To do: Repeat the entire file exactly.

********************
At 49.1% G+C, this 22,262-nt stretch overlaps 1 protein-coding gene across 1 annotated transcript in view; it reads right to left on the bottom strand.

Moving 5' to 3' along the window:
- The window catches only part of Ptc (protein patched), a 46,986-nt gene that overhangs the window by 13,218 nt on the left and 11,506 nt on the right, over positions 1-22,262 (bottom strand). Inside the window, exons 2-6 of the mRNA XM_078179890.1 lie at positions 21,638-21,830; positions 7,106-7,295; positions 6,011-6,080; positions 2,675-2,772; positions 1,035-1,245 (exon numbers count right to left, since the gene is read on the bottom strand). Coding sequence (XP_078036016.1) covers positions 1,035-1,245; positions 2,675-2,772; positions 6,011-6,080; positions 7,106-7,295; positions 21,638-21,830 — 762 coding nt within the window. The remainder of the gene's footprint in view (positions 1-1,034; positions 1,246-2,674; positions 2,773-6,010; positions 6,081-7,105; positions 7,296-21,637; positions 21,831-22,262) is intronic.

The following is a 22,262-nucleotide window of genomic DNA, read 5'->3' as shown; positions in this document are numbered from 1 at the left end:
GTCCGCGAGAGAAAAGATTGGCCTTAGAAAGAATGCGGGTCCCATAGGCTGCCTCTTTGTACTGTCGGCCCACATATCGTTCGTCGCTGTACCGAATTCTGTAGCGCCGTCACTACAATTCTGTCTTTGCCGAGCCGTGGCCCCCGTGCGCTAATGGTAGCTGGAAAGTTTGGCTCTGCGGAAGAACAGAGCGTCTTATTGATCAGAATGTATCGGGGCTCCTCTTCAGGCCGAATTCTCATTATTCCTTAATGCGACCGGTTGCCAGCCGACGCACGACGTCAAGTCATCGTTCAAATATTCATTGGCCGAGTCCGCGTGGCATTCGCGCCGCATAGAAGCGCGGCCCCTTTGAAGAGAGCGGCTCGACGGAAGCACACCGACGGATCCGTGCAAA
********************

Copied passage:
At 49.1% G+C, this 22,262-nt stretch overlaps 1 protein-coding gene across 1 annotated transcript in view; it reads right to left on the bottom strand.

Moving 5' to 3' along the window:
- The window catches only part of Ptc (protein patched), a 46,986-nt gene that overhangs the window by 13,218 nt on the left and 11,506 nt on the right, over positions 1-22,262 (bottom strand). Inside the window, exons 2-6 of the mRNA XM_078179890.1 lie at positions 21,638-21,830; positions 7,106-7,295; positions 6,011-6,080; positions 2,675-2,772; positions 1,035-1,245 (exon numbers count right to left, since the gene is read on the bottom strand). Coding sequence (XP_078036016.1) covers positions 1,035-1,245; positions 2,675-2,772; positions 6,011-6,080; positions 7,106-7,295; positions 21,638-21,830 — 762 coding nt within the window. The remainder of the gene's footprint in view (positions 1-1,034; positions 1,246-2,674; positions 2,773-6,010; positions 6,081-7,105; positions 7,296-21,637; positions 21,831-22,262) is intronic.

The following is a 22,262-nucleotide window of genomic DNA, read 5'->3' as shown; positions in this document are numbered from 1 at the left end:
GTCCGCGAGAGAAAAGATTGGCCTTAGAAAGAATGCGGGTCCCATAGGCTGCCTCTTTGTACTGTCGGCCCACATATCGTTCGTCGCTGTACCGAATTCTGTAGCGCCGTCACTACAATTCTGTCTTTGCCGAGCCGTGGCCCCCGTGCGCTAATGGTAGCTGGAAAGTTTGGCTCTGCGGAAGAACAGAGCGTCTTATTGATCAGAATGTATCGGGGCTCCTCTTCAGGCCGAATTCTCATTATTCCTTAATGCGACCGGTTGCCAGCCGACGCACGACGTCAAGTCATCGTTCAAATATTCATTGGCCGAGTCCGCGTGGCATTCGCGCCGCATAGAAGCGCGGCCCCTTTGAAGAGAGCGGCTCGACGGAAGCACACCGACGGATCCGTGCAAA